I always think then of Matthew 23:23, where Jesus said: “Woe to you, teachers of the law and Pharisees, you hypocrites! You give a tenth of your spices—mint, dill and cumin. But you have neglected the more important matters of the law—justice, mercy and faithfulness. You should have practiced the latter, without neglecting the former.” Yes, we should do what God wants us to do, but never forget who God wants us to be.

  16. Wow, an incredible word and truth. This blog made me think of Andy Savage and the social media people who are regularly attacking him yet have never met him. Great word on being like Chris vs. being mean!

  17. I believe we should all wake up and see Christ first before we begin our day. We need to live in Christ,
    walk in Christ,and talk in Christ. We need to be
    real instead of SUPERFICIAL!
    We need to always walk in LOVE!
    The Bible clearly tells us how to live…!

    Blessings always,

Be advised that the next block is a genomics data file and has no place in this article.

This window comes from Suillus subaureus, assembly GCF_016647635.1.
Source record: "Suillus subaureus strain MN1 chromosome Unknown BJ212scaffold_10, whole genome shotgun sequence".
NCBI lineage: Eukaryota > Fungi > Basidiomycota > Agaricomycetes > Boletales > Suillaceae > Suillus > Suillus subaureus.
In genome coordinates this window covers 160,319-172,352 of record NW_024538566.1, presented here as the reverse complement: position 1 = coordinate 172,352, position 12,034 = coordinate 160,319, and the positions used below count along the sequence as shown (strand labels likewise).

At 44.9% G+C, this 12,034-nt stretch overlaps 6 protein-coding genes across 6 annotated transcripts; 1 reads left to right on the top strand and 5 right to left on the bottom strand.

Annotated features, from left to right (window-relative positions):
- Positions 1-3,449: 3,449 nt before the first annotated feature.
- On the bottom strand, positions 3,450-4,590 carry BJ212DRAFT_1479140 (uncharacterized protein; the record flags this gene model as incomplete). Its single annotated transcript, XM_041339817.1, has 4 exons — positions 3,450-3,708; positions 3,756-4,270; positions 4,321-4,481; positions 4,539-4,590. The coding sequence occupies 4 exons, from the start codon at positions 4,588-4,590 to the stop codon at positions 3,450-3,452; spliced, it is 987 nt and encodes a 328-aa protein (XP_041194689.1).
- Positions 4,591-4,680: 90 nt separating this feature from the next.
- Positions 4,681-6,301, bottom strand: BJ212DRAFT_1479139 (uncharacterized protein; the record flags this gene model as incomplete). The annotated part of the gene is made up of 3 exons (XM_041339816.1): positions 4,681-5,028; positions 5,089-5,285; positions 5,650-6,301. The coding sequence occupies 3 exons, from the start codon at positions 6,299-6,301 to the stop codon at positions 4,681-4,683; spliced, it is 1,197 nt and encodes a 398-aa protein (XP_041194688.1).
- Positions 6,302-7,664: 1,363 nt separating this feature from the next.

18. Very well said and convicting! I have loved being right about how wrong someone is – rather than being gentle with restoration as my goal… pride runs deep, but God can help me root it out – Thank you for this illuminating mirror!

  19. Thank you Gary for confronting the realization that we all fall in to from time to time, being mean. We allow our circumstances and our emotions to control our words and action when we see sin our evil, quickly forgetting how we have sinned maybe hours before. We need to be more Christ-like in our responses and actions; being slow to speak and patient with fellow sinners.
    Great thought to start the day!

  20. Gary, yours is a voice that needs to be heard. Somehow the ability to talk face to face with someone with different ideas or beliefs has turned into a shouting down contest. May we find God’s grace to only confront is love.